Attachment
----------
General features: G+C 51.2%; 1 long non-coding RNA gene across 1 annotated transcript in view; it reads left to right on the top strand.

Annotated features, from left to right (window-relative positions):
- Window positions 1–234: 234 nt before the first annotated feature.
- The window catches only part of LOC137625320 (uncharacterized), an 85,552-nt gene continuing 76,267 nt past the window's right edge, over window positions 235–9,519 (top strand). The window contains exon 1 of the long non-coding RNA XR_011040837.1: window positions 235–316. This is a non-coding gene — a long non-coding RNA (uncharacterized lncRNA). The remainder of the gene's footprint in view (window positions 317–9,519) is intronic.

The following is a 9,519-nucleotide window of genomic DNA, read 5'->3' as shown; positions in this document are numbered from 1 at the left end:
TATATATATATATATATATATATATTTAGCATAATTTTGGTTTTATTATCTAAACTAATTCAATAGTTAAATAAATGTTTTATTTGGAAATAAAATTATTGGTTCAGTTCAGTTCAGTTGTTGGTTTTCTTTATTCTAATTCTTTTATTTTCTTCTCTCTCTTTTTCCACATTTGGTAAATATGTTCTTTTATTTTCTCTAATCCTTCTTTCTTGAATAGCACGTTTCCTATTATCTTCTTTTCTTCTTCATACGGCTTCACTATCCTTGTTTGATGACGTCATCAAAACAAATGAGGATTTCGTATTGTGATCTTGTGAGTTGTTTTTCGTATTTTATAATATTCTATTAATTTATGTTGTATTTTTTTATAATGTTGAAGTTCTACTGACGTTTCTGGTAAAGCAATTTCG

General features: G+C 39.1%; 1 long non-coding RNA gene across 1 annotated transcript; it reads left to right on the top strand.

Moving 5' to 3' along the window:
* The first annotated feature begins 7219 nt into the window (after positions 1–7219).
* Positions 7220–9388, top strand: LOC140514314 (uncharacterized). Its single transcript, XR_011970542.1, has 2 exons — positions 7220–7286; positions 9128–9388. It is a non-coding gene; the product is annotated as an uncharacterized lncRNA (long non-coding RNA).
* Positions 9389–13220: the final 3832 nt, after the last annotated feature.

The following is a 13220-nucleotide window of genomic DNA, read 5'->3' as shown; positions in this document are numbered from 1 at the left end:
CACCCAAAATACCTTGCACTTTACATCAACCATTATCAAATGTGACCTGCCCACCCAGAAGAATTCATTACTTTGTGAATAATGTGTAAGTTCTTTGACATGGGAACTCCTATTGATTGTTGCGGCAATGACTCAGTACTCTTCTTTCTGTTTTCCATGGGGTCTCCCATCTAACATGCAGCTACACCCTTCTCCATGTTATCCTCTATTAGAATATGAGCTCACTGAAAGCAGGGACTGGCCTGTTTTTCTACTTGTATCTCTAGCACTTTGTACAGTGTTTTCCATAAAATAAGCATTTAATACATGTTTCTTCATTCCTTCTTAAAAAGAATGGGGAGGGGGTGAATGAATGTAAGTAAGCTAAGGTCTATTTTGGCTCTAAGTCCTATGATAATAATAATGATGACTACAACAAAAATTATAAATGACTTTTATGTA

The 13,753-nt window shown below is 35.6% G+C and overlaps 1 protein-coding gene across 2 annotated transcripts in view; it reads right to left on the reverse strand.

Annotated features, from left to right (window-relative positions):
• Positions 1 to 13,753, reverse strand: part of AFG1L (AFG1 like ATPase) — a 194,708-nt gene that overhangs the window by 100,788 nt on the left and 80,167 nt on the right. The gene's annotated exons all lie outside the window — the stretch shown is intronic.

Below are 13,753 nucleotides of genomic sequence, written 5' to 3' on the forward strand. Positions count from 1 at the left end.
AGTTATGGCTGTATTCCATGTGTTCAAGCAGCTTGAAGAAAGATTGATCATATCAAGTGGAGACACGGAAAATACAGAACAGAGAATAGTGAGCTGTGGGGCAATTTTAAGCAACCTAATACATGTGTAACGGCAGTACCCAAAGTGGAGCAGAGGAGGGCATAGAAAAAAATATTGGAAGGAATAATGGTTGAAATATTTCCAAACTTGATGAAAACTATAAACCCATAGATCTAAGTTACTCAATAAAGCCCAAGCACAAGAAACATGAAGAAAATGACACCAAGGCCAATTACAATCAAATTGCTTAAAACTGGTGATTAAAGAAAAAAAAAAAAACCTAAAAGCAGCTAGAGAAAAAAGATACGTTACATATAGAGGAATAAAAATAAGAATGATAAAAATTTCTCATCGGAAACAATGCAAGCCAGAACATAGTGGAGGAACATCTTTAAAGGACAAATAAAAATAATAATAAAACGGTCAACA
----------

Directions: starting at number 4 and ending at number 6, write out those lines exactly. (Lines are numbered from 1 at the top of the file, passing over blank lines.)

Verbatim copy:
- The window catches only part of LOC137625320 (uncharacterized), an 85,552-nt gene continuing 76,267 nt past the window's right edge, over window positions 235–9,519 (top strand). The window contains exon 1 of the long non-coding RNA XR_011040837.1: window positions 235–316. This is a non-coding gene — a long non-coding RNA (uncharacterized lncRNA). The remainder of the gene's footprint in view (window positions 317–9,519) is intronic.

The following is a 9,519-nucleotide window of genomic DNA, read 5'->3' as shown; positions in this document are numbered from 1 at the left end:
TATATATATATATATATATATATATTTAGCATAATTTTGGTTTTATTATCTAAACTAATTCAATAGTTAAATAAATGTTTTATTTGGAAATAAAATTATTGGTTCAGTTCAGTTCAGTTGTTGGTTTTCTTTATTCTAATTCTTTTATTTTCTTCTCTCTCTTTTTCCACATTTGGTAAATATGTTCTTTTATTTTCTCTAATCCTTCTTTCTTGAATAGCACGTTTCCTATTATCTTCTTTTCTTCTTCATACGGCTTCACTATCCTTGTTTGATGACGTCATCAAAACAAATGAGGATTTCGTATTGTGATCTTGTGAGTTGTTTTTCGTATTTTATAATATTCTATTAATTTATGTTGTATTTTTTTATAATGTTGAAGTTCTACTGACGTTTCTGGTAAAGCAATTTCG